Why it’s difficult to be a woman in research right now

Posted on: 16 June 2020

This article was written by Lisa Ardill and was first published on siliconrepublic.com on June 2nd 2020.

Trinity College’s Professor Clodagh Brook discusses how women in research have been impacted by the Covid-19 pandemic, and what can be done to ensure that female researchers continue to be heard.

Prof Clodagh Brook is an associate professor and head of Italian at Trinity College Dublin. In October 2019, she was also elected as the college’s first associate vice-provost for equality, diversity and inclusion.

Given her senior role in diversity and inclusion and her career as an academic, Brook has been looking at some of the issues impacting women in research as a result of the Covid-19 pandemic.

‘The pressures to be the perfect parent, a fantastic teacher, as well as a world-leading researcher, are simply too great’

What have been the impacts of Covid-19 on women academics’ research?

It’s very early to tell, but the first evidence points to female academics submitting fewer articles and starting out on fewer research projects than their male counterparts. Nature recently reported that women were submitting articles at a lower rate in March and April this year compared to the same months in previous years.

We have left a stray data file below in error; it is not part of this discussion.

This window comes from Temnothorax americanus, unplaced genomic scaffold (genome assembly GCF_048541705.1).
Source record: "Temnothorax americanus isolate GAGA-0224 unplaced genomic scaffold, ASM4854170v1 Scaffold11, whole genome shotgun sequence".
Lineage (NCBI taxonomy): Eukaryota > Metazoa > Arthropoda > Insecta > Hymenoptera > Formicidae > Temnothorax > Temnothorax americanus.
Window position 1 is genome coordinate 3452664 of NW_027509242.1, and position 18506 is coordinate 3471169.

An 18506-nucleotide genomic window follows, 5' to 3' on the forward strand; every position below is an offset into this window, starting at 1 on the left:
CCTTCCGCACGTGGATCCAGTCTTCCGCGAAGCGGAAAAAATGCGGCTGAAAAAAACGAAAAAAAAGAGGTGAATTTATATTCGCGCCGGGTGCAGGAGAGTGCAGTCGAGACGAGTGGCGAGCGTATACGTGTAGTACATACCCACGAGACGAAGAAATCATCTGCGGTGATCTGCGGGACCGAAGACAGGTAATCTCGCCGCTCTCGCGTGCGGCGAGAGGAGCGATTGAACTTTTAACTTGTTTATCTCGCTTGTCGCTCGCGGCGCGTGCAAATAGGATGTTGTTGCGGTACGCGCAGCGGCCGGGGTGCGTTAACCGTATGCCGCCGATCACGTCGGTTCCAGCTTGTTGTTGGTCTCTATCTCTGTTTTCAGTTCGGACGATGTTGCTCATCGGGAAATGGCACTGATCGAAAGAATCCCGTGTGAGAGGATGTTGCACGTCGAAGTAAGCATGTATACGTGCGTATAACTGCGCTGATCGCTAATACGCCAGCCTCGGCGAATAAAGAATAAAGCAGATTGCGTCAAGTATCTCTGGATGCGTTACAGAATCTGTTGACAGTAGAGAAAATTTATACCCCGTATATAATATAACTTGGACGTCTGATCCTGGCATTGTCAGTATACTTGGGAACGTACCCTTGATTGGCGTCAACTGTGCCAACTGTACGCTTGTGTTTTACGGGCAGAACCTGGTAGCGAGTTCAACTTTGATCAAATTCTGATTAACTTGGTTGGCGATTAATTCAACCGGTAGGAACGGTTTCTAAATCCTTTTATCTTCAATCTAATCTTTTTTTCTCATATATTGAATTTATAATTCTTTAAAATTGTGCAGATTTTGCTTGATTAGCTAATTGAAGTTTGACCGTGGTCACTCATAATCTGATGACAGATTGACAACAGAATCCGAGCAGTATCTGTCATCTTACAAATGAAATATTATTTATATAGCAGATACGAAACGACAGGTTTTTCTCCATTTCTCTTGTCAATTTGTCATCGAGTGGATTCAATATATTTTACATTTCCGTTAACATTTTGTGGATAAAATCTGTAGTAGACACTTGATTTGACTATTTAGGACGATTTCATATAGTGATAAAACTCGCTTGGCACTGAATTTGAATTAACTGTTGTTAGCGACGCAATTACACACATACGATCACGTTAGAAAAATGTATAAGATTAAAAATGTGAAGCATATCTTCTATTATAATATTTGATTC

And, more worryingly perhaps, male authors on preprint articles have grown faster than female authors during Covid-19. This confirms research found elsewhere which points to similar shifts in fields such as political science. But it is complicated. In some cases, men have also had their research impacted by Covid-19.

And women themselves are not equally impacted. We would expect those with young children or caring responsibilities (especially single mothers), those with high teaching loads and early-career researchers to be among the most deeply impacted. Intersectionality will undoubtedly compound problems too, especially for women with disabilities. We will need to develop ways to measure the impacts over the short and longer term.

Why is this the case for women in particular, do you think?

The closing of schools and childcare facilities especially and the cocooning of the elderly and vulnerable during Covid-19 has exasperated gender imbalance in the home. It is well documented that caring responsibilities fall mainly on women workers.